While helping a BBC team investigate civet-coffee farms in Sumatra he witnessed widespread animal abuse and launched a petition and social-media campaign, ‘Kopi Luwak: Cut the Crap,’ urging customers and companies to shun the product. (The BBC documentary can be seen at http://projectluwaksg.wordpress.com/2013/10/31/luwak-guardians-unite)
“When I introduced civet coffee to the UK it was a quirky novelty,” said Wild in a September 2013 article in the Guardian. “Now it’s overpriced, industrialised, cruel and frequently inauthentic. For the most part, civet coffee is not harvested in the wild in limited quantities but mass produced by animals kept in appalling conditions.”
The kopi luwak trade is a very lucrative one. The product attracts high rollers who don’t flinch at spending £6,500 at Harrods for a 24-carat-gold foil bag of Terra Nera. For the past decade or so, kopi luwak has been a fashion statement for conspicuous consumers seeking novelty and prestige. In New York or London a cup of kopi luwak can go for over $50. The beans are currently selling on Amazon for $25 an ounce.
Why is it so expensive? The industry claims the high price tag of is justified because only about 500 kilograms is collected in the wild every year. Frankly, dear reader, that’s a load of luwak poop.
There are some ethical suppliers but it’s much easier to capture/buy the civets, keep them in small cages and feed them almost nothing but coffee berries. This practice started in Indonesia but other coffee producing companies were quick to follow. Wild estimates that the global production from Indonesia, India, Vietnam, China and the Philippines is at least 50 tonnes a year, possibly much more. One single Indonesian farm claims to produce 7,000 kg a year from 240 caged civets.
Teguh Pribadi, founder of the Indonesian Civet Coffee Association, admitted in an interview with TIME magazine that animal cruelty is rampant in the industry. “The luwaks aren’t treated well. Many farmers don’t understand how to keep the animals properly.” The association recommends the civets be kept in cages that are at least 2 m by 1.5 m wide and 2.5 m high, and for no longer than six months. But it’s more cost effective to keep the animals in smaller cages; when they die they are quickly replaced. “We tell farmers to focus on the quality, not the quantity of the product,” Teguh says. “It’s better if they produce little but superior coffee, and don’t have dying civets.”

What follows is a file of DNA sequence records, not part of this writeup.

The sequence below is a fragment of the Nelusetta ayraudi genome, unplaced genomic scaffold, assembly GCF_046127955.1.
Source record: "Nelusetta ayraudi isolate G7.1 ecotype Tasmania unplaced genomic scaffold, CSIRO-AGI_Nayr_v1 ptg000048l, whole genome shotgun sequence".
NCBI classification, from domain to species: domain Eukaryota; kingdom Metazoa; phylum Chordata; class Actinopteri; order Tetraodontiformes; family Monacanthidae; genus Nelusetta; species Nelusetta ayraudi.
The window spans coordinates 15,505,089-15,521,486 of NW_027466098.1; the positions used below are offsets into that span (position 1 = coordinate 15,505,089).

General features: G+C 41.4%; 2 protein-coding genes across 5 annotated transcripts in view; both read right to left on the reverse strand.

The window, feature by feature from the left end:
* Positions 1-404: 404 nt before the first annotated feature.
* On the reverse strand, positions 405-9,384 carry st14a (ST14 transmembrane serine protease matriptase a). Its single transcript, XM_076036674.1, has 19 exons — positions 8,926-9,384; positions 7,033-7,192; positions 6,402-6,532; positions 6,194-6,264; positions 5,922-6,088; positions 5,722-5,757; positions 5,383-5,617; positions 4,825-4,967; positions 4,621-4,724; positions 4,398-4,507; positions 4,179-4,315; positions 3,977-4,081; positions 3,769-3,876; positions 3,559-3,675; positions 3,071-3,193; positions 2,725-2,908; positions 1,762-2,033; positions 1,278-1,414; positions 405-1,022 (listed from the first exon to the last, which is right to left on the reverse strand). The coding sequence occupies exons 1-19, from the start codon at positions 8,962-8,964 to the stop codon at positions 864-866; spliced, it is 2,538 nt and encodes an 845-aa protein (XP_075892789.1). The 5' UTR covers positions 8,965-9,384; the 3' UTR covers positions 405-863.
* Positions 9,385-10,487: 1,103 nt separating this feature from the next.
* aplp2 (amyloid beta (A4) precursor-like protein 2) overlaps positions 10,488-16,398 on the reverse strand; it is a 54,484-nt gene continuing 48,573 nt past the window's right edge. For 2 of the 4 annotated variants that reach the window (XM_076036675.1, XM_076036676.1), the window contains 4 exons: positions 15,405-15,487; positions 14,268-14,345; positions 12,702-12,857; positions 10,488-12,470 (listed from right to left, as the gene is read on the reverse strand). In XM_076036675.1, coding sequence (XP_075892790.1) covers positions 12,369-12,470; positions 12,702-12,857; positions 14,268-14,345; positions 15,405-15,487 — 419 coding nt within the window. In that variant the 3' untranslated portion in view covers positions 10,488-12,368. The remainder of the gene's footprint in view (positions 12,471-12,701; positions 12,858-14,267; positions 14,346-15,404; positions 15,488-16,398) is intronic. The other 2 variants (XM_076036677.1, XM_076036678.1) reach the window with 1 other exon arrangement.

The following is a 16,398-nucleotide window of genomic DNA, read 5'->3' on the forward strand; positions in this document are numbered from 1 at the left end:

Genuine Indonesian kopi luwak is collected from the droppings of the common palm civet, Paraxorus Hermaphroditus. This shy, solitary forest animal wanders coffee plantations at night to eat the choicest ripe coffee cherries. The indigestible coffee bean is passed and the droppings collected by farm workers. “Being wild, hard to collect, variable in age and quality and very rare, kopi luwak is not a commercially viable crop, but just an interesting coffee curiosity,” says Wild. “That’s why I bought some. But nowadays, it is practically impossible to find genuine wild kopi luwak — the only way to guarantee that would be to actually follow a luwak around all night yourself, one experienced coffee trader told me.” An investigation by People for the Ethical Treatment of Animals (PETA) Asia found fraud to be rife in the kopi luwak industry, with producers labeling coffee from caged civets with a ‘wild sourced’ or similar label. A BBC investigation revealed similar findings. There is probably very little, if any, wild-sourced kopi luwak around these days.
It makes much more financial sense to farm it, and there’s no way of checking.